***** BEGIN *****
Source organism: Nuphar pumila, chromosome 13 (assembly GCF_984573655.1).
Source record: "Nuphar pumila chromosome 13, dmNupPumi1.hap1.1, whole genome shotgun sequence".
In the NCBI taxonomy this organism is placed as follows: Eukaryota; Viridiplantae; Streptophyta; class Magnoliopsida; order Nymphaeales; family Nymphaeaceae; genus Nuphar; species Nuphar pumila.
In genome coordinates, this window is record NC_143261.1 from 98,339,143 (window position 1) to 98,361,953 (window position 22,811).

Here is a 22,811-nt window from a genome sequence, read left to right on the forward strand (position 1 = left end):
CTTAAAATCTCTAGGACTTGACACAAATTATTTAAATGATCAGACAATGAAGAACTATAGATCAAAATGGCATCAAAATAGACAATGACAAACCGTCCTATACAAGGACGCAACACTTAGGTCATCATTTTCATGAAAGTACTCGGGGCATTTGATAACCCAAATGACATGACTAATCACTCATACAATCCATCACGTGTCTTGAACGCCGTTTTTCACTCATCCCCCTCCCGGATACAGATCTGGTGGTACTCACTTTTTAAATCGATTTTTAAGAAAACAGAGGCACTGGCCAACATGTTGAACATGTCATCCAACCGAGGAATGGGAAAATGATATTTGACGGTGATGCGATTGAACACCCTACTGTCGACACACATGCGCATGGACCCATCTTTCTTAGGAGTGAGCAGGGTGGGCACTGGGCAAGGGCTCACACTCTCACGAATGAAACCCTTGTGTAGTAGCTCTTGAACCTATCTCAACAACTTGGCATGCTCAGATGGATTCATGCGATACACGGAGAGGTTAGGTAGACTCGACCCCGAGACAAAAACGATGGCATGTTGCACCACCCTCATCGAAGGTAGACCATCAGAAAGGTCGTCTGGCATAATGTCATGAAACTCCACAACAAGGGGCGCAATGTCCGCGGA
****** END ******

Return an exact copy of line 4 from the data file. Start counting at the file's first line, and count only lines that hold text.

In genome coordinates, this window is record NC_143261.1 from 98,339,143 (window position 1) to 98,361,953 (window position 22,811).